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NX: The Lock and Unlock Abstraction

Javini Javono
Ranch Hand

Joined: Dec 03, 2003
Posts: 286
Hi,
From "direct" conceptual code like this:.

to code like this:

is a form of abstraction.
What Sun appears to be imposing, among other things
is an abstraction; that is, instead of placing your business
calls within a wait()/notifyAll() construct, you simply call
lock() and unlock() instead.
Question: If you had your choice, and you were really writing
this software for a real company, and you really did have
unlimited time (a fantasy, but the assumption in this
question), would you implement lock() and unlock() which
appear to be abstractions? And if so or not, why?
Thanks,
Javini Javono
[ January 14, 2004: Message edited by: Javini Javono ]
John Smith
Ranch Hand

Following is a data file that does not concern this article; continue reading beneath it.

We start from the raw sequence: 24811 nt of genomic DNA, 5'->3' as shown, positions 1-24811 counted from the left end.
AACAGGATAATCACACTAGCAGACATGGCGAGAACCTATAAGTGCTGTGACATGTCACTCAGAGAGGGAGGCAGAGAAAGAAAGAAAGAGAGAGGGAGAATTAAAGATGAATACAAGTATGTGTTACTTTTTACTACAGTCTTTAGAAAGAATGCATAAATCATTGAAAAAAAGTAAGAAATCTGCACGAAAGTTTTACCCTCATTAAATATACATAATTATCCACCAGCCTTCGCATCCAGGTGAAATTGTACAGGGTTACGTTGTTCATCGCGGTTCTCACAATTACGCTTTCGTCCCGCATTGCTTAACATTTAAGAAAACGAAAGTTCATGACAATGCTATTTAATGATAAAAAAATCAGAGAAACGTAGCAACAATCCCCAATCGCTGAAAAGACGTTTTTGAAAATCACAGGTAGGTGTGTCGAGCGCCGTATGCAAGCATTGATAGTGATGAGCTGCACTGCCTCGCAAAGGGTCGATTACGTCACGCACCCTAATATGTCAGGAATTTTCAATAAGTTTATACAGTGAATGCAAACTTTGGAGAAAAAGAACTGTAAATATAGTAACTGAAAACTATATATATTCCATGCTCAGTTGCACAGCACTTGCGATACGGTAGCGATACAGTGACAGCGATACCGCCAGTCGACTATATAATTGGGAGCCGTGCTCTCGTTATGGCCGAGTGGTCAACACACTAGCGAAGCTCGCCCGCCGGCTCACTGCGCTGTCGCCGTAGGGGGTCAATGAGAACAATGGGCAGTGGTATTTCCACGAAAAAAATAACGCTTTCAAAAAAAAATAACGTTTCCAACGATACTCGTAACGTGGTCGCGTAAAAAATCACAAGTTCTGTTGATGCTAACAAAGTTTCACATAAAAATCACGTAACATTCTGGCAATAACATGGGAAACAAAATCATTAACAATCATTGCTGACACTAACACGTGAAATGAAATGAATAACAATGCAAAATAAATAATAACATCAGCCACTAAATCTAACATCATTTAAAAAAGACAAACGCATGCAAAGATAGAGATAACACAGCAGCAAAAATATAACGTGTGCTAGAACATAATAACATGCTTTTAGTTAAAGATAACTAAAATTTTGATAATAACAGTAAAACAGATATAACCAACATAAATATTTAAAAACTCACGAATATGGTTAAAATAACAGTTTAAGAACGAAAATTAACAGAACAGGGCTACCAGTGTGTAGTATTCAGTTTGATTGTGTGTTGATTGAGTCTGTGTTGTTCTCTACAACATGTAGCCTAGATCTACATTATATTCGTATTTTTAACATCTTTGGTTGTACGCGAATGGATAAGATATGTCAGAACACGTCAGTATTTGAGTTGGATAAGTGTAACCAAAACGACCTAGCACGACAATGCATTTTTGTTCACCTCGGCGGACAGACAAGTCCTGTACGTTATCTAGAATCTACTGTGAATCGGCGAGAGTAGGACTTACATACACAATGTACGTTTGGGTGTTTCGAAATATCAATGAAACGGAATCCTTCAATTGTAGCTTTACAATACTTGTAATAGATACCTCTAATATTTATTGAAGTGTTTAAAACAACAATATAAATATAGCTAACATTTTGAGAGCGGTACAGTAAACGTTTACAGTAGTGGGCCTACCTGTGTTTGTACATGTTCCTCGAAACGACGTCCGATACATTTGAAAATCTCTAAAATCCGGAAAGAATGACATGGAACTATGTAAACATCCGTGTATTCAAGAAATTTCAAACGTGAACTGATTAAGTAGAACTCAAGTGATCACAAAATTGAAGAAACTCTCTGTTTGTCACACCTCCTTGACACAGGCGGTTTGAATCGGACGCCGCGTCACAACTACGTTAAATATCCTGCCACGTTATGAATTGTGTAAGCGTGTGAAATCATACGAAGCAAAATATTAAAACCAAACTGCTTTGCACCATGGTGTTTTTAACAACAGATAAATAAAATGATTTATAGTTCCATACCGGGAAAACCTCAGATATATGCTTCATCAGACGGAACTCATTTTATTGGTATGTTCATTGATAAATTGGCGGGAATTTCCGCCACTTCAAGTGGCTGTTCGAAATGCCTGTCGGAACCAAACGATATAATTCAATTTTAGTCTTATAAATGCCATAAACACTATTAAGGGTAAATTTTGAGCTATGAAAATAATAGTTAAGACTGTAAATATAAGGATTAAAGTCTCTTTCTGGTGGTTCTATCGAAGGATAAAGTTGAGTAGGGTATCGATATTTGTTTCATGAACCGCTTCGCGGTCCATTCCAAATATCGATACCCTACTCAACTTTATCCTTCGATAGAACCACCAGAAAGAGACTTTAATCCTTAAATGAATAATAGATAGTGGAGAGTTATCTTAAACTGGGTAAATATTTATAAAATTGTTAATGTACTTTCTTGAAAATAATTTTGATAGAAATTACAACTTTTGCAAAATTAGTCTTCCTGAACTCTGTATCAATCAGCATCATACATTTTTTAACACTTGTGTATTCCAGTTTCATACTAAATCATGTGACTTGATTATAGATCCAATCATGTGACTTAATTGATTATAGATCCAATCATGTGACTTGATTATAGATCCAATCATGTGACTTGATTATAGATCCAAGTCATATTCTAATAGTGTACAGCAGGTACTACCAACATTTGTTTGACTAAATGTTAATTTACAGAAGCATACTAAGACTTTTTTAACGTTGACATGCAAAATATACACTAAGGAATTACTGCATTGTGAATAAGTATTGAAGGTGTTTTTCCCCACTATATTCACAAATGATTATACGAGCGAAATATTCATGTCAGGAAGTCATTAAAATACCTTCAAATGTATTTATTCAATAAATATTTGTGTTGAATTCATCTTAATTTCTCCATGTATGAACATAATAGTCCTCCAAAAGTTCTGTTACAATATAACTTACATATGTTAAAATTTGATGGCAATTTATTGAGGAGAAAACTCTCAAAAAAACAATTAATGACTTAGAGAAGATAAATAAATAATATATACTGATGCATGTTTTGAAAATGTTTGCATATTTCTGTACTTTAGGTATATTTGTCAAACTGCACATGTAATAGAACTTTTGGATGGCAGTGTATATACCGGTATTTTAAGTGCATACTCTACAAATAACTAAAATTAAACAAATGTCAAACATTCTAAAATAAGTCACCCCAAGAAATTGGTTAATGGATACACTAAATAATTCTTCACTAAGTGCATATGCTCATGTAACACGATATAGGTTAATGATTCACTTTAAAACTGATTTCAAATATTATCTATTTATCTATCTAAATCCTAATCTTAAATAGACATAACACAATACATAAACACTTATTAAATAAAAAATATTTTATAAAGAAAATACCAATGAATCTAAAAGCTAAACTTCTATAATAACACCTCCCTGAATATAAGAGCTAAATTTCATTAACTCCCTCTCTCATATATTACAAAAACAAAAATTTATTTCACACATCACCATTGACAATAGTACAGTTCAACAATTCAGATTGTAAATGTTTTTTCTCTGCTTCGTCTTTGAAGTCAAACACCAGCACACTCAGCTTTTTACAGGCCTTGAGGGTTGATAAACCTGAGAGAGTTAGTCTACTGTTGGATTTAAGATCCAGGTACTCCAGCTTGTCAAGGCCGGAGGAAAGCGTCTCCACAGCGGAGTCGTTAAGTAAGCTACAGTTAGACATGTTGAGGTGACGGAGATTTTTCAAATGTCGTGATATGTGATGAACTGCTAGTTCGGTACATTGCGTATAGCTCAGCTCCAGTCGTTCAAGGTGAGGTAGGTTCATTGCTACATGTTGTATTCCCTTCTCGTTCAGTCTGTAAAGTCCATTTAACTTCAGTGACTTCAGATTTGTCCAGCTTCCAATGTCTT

Joined: Oct 08, 2001
Posts: 2937
Question: If you had your choice, and you were really writing
this software for a real company, and you really did have
unlimited time (a fantasy, but the assumption in this
question), would you implement lock() and unlock() which
appear to be abstractions? And if so or not, why?

Not only would I abstract the lock/unlock logic, I would also remove the lock/unlock methods from the Data class. The guideline for class design is cohesion and low coupling that fascilitates code reuse, readability, and mainainance. To follow the guideline, you would design a class that has a well defined set of responsibilities and has as few dependencies as possible.
In the case of locking/unlocking, this functionality clearly has very little to do with what Data class is all about (retrieving and modifying data), and is best encapsulated in its own class. The benefits would be obvious, -- you would be able to change the locking/unlocking without affecting the data access, and vise versa.
 
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subject: NX: The Lock and Unlock Abstraction